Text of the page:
Writing a New Spell into a Spellbook
Once a spellcaster understands a new spell, he can record it into his spellbook.
The process takes 1 hour per spell level. Cantrips (0 levels spells) take 30 minutes to record.
Space in the Spellbook
A spell takes up one page of the spellbook per spell level. Even a 0-level spell (cantrip) takes one page. A spellbook has 100 pages. You can write spells in multiple spellbooks, but individual spells should generally fit inside the same book.
Materials and Costs
The cost for writing a new spell into a spellbook depends on the level of the spell, as noted on the following table. Note that a wizard does not have to pay these costs in time or gold for spells he gains for free at each new level.
|Spell Level||Writing Cost|
Replacing and Copying Spellbooks
A spellcaster can use the procedure for learning a spell to reconstruct a lost spellbook. If he already has a particular spell prepared, he can write it directly into a new book at the same cost required to write a spell into a spellbook. The process wipes the prepared spell from his mind, just as casting it would. If he does not have the spell prepared, he can prepare it from a borrowed spellbook and then write it into a new book.
Duplicating an existing spellbook uses the same procedure as replacing it, but the task is much easier. The time requirement and cost per page are halved.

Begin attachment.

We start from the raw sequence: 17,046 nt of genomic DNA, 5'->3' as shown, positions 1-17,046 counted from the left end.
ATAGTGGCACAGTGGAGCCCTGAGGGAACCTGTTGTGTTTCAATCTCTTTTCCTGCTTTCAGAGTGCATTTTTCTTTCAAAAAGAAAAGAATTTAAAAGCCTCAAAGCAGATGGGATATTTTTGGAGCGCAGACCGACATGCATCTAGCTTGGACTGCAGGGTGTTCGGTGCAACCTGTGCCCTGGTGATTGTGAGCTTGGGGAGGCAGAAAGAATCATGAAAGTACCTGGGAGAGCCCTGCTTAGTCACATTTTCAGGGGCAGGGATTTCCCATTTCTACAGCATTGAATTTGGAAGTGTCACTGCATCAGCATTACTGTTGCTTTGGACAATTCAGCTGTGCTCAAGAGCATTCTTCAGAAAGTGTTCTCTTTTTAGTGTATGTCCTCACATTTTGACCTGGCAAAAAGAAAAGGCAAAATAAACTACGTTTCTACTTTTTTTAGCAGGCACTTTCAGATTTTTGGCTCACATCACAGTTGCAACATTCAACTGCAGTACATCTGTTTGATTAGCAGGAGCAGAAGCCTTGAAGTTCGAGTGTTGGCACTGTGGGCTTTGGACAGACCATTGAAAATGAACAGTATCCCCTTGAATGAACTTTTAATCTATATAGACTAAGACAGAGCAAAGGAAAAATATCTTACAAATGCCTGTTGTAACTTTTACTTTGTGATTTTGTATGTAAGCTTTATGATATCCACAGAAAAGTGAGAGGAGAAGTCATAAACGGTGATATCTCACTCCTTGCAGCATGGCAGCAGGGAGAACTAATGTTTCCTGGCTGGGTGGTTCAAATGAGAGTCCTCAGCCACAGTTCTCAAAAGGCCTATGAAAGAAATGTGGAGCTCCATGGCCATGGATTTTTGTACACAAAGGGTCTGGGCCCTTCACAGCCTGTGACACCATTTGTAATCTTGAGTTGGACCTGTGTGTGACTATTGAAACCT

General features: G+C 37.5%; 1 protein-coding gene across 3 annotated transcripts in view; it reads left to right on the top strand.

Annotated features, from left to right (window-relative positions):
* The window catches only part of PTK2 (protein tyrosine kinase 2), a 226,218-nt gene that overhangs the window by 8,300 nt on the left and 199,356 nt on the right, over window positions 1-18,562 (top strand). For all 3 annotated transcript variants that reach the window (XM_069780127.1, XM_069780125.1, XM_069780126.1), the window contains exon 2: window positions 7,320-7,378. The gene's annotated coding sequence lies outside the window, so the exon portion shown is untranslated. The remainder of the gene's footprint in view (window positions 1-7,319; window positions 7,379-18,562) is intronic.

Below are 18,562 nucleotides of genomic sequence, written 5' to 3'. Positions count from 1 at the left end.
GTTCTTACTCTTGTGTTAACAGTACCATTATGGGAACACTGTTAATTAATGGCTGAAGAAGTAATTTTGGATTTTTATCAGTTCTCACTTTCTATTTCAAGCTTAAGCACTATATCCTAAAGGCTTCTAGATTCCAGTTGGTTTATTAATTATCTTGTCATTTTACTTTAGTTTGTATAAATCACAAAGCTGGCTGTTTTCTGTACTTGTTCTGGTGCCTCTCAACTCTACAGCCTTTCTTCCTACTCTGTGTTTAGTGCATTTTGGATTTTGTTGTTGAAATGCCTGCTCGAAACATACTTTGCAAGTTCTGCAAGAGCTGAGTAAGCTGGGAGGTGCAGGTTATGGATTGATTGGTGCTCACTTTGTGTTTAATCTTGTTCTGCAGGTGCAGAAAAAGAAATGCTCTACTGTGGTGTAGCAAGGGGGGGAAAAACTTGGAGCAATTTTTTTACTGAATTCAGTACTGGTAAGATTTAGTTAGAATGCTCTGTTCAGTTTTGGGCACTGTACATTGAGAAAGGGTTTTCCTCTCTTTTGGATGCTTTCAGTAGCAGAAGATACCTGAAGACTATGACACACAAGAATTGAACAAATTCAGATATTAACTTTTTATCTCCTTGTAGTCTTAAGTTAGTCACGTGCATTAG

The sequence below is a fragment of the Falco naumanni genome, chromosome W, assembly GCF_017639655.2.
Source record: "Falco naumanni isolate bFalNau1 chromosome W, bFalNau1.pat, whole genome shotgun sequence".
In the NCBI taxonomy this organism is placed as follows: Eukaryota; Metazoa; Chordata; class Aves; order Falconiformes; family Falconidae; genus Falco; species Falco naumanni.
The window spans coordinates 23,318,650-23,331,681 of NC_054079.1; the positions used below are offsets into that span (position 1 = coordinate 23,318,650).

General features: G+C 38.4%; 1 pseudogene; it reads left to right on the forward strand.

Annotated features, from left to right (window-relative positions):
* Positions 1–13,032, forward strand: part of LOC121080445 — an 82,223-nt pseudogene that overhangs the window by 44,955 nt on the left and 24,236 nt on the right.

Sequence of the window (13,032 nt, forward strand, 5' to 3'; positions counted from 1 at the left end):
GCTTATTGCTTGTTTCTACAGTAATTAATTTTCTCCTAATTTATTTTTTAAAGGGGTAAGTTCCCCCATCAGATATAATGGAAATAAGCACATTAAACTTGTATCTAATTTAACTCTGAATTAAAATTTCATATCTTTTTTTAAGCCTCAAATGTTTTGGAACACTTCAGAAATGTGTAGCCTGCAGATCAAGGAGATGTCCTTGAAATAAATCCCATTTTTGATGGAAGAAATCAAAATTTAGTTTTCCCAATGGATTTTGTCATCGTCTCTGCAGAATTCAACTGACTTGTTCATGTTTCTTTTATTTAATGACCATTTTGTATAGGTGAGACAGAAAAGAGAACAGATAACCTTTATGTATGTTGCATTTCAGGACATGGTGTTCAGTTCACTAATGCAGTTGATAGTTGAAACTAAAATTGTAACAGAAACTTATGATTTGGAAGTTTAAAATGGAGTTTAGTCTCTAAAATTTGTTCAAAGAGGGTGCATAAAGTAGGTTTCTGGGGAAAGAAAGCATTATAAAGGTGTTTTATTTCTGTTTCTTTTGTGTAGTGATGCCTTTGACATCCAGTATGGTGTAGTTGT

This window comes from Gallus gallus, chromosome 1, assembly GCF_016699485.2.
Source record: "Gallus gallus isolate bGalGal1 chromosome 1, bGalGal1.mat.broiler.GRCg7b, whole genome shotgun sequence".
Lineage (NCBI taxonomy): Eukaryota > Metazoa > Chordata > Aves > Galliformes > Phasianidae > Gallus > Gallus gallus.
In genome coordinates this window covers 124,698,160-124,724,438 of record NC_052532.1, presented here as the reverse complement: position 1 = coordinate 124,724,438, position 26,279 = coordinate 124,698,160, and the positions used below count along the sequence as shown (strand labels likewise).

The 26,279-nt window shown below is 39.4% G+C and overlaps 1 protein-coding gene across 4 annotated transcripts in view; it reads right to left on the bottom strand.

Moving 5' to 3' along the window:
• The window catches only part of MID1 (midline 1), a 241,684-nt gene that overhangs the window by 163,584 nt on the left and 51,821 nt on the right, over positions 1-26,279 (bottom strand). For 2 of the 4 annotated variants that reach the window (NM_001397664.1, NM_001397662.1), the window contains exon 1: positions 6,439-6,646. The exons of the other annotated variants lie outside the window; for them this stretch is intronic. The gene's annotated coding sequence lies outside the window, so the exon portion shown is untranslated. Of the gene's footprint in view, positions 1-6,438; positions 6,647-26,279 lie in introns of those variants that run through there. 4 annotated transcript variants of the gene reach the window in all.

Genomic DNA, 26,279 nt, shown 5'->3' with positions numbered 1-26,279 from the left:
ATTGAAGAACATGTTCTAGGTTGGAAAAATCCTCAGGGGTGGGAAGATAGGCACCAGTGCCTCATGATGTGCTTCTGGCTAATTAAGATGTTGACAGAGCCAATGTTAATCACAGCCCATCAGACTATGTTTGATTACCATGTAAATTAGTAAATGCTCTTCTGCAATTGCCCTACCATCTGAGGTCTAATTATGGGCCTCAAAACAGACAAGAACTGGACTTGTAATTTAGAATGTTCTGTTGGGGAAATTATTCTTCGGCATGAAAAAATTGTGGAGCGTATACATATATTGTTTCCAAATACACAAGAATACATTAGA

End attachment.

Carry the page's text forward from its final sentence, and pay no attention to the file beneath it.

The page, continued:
Selling a Spellbook
Captured spellbooks can be sold for an amount equal to half the cost of purchasing and inscribing the spells within.
Spontaneous Casters (Bards, Sorcerers, Summoners)
Spontaneous spellcasters cast arcane spells, but they do not use spellbooks or prepare spells. Their class level limits the number of spells she can cast (see these class descriptions). Her high Charisma score might allow her to cast a few extra spells. A spontaneous caster must have a spellcasting ability score of at least 10 + the spell’s level to cast the spell.
While spontaneous casters lack the ability to change their tricks as easily as a prepared caster, they make up for it with the ability to cast more spells per day. Because they don’t need to maintain huge spell lists, spontaneous casters are often simpler to play, and are an excellent choice for new players looking to play a spellcaster.